Don’t be fooled into thinking Marvel’s Spider-Man: Miles Morales is some minor spin-off of Insomniac Games’ PS4 exclusive. Sure, it’s not as long, but the experience is packed with enough new gameplay ideas and design refinements that it feels every bit like a true, substantial successor.
Watch Dogs LegionXbox One
Watch Dogs: Legion pushes through Ubisoft’s generally noncommittal attitude towards storytelling and exploiting current events to create something that feels like a genuine shift, or at least the prototype of that shift. It might be a sloppy game in many regards, but Legion offers a novel way to experience an open world, with its interconnected NPCs and the introduction of permadeath to the genre.
Mafia: Definitive EditionXbox One
Mafia: Definitive Edition is the best of both worlds. Its updated graphics bring Lost Heaven and its inhabitants to life without burdening them with modern game design elements. While the characters themselves haven’t aged as well, Mafia: Definitive Edition, though based on a game that’s nearly 20 years old, feels more refreshing than most open-world games.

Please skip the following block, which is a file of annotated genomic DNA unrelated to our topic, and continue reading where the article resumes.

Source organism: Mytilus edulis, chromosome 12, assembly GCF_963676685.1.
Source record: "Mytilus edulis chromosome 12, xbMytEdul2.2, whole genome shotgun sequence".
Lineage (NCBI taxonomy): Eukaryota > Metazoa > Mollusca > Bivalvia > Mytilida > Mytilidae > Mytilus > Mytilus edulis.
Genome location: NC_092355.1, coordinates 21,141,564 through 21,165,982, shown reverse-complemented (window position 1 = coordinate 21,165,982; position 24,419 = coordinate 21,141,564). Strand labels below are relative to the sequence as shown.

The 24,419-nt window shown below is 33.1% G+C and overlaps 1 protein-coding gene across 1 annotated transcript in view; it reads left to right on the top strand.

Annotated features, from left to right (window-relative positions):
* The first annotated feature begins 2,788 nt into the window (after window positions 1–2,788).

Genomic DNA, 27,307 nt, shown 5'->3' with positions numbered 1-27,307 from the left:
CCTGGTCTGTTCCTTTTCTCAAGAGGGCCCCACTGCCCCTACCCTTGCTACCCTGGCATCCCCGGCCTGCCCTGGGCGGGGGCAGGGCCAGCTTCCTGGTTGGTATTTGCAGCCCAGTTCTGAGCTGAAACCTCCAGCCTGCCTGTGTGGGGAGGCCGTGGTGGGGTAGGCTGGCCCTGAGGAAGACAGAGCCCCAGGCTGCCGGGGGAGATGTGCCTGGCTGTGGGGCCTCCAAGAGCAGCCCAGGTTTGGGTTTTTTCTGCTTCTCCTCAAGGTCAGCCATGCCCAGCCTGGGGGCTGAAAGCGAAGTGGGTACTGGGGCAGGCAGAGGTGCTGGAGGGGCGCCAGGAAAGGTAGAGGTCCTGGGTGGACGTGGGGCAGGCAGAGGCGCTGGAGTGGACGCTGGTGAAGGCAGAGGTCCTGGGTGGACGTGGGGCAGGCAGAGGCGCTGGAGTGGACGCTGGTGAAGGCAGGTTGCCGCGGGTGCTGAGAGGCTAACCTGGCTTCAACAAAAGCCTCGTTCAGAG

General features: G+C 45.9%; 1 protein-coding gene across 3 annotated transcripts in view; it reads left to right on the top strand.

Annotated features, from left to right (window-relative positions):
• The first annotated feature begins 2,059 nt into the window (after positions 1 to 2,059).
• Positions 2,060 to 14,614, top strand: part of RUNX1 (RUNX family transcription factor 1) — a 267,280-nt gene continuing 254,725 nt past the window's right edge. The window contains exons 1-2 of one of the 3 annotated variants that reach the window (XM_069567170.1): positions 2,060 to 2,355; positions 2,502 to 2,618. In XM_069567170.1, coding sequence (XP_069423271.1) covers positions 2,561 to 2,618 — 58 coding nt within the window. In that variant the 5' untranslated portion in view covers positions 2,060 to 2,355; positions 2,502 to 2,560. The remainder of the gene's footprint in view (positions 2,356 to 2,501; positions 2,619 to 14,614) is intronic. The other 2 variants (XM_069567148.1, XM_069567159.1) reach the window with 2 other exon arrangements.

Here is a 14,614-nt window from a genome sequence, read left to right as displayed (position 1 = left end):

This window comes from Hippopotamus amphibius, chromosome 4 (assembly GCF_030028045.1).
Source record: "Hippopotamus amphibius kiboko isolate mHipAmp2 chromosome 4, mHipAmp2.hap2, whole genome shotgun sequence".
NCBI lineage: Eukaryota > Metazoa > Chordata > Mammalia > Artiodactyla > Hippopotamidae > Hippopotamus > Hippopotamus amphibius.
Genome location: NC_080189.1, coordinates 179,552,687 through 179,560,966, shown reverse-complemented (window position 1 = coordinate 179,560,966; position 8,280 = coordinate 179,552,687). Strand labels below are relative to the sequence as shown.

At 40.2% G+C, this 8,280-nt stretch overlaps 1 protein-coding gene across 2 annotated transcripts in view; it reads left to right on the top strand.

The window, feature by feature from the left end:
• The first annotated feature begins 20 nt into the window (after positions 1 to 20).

13 Sentinels: Aegis RimPS4
13 Sentinels: Aegis Rim is easily the most ambitious and stylish project from a studio long known for ambition and style. The mix of dialogue-heavy adventure gaming and real-time strategic battles is never boring, but it can often get weighed down by complicated storylines and endless plot twists. Had it packed a simpler yet stronger punch, 13 Sentinels could have been a contender for greatness.
Spelunky 2 rests on the laurels of its predecessor, and that’s not necessarily a bad thing. It still retains all of the gameplay mechanics and level design that made the original such a satisfying experience. But as a sequel, Spelunky 2 feels a little too scared to expand its horizons. For a game that’s all about taking risks, Spelunky 2 is surprisingly risk-averse.
Tell Me WhyXbox One
Tell Me Why might be smaller in scope and less mechanically complex than Dontnod’s Life is Strange series, but it’s just as emotionally impactful. It’s a compelling story with relatable, complex characters, and yet another example of Dontnod’s unbeaten ability to make players feel something, anything, in a medium that’s increasingly more mind-numbing.